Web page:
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Cognitive decline not helped by daily vitamin D getting to just 30 ng – RCT July 2019

Vitamin D Is Equal to Placebo for Preventing Cognitive Decline in African American Women with Low Vitamin D Levels

Am Fam Physician. 2019 Jul 15;100(2):118.


Cognitive decline is associated with poor activation of Vitamin D Receptor

Items in BOTH the categories Cognition and Vitamin D Receptor Gene

Poor Vitamin D receptor can be bypassed by >12+ ways, which include

Infrequent dosing

Very High Dose



Clinical Question: Is vitamin D more effective than placebo in preventing cognitive decline in African American women older than 65 years who have low serum vitamin D levels at baseline?

Bottom Line: No. (Level of Evidence = 2b)

The authors recruited African American women from various community settings. During a preenrollment telephone interview, women were asked not to take vitamin D– containing supplements for four to six weeks before the study. The researchers then measured their plasma vitamin D levels and included those women with levels between 8 ng per mL (20 nmol per L) and 26 ng per mL (65 nmol per L). They excluded women with hip osteoporosis, Mini-Mental State Examination (MMSE) scores of less than 21, moderate to severe vertebral fractures, liver disease, or kidney stones. The researchers randomly assigned half of the women to receive daily vitamin D3 (i.e., 2,400 IU, 3,600 IU, or 4,800 IU; n = 130) and the other half to receive matching placebo (n = 130). They used the baseline vitamin D level to determine the initial dose, then titrated the dose every three months to achieve a target level of 30 ng per mL (75 nmol per L). They also gave women in each group 1,200 mg of calcium daily. The researchers assessed the MMSE score every six months for three years and used a score of less than 27 as the cutoff for mild cognitive impairment.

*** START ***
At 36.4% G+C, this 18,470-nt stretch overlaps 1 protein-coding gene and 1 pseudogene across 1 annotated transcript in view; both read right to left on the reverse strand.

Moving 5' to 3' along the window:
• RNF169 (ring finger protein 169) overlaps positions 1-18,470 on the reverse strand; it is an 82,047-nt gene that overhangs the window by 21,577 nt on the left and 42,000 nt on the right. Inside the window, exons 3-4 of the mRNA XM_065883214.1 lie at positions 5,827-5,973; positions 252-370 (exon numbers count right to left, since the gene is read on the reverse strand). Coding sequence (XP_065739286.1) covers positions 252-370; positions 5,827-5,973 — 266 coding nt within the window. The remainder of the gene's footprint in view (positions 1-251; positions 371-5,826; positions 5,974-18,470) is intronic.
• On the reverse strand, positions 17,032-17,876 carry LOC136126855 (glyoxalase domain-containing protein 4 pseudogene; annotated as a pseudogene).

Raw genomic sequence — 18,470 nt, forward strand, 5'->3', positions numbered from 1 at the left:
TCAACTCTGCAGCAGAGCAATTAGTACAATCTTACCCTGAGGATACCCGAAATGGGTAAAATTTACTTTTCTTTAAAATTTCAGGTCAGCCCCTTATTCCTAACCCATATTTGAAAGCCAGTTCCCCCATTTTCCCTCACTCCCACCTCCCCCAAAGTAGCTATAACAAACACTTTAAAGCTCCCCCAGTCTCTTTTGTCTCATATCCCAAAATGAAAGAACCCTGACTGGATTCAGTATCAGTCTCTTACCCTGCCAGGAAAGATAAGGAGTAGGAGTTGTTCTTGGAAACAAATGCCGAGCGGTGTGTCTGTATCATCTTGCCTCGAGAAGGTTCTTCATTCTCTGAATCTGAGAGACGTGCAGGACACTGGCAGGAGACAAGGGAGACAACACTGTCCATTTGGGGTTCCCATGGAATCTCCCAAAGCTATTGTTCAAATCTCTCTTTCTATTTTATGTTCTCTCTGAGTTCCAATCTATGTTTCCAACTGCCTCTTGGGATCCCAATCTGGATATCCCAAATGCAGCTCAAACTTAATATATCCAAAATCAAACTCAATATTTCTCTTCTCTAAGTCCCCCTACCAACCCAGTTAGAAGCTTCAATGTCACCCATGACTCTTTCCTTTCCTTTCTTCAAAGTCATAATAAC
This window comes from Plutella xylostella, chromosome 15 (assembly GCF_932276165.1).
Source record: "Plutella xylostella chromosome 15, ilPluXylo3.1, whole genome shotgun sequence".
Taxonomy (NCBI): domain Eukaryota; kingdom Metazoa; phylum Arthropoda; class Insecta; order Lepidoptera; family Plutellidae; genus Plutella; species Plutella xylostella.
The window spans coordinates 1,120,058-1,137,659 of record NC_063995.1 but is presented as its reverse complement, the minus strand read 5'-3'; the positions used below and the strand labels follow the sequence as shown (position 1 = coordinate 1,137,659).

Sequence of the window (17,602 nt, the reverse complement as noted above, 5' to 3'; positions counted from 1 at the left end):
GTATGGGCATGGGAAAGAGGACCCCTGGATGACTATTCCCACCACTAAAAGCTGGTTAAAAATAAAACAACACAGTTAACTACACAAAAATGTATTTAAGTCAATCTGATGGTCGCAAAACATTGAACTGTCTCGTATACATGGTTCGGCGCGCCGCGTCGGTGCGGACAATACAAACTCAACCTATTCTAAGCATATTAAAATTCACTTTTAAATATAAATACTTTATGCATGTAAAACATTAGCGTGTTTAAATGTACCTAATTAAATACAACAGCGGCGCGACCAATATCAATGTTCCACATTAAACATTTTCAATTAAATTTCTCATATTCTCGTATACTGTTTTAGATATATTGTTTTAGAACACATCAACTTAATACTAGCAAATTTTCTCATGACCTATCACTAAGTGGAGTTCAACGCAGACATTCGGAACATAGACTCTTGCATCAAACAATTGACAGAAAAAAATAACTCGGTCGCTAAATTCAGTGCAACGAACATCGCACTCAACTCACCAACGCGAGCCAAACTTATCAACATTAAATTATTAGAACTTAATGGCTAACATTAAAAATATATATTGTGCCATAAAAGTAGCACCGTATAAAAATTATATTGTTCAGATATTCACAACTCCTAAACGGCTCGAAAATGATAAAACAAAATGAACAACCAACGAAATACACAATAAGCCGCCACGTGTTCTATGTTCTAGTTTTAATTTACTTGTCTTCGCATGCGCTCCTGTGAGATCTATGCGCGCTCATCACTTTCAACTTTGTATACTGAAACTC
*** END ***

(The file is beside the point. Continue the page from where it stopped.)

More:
Seventy-four women dropped out of the study, which raises serious concerns about trusting the final results. Among the women who completed the study, the MMSE scores increased in both groups, and the degree of improvement was comparable. The authors report no vitamin D–related adverse events. The authors do not provide sample size or power estimates for the study. They properly recognize the limitations of the MMSE in detecting cognitive decline.

Study design: Randomized controlled trial (double-blinded)

Funding source: Government

Allocation: Concealed

Setting: Population-based

Reference: Owusu JE, Islam S, K

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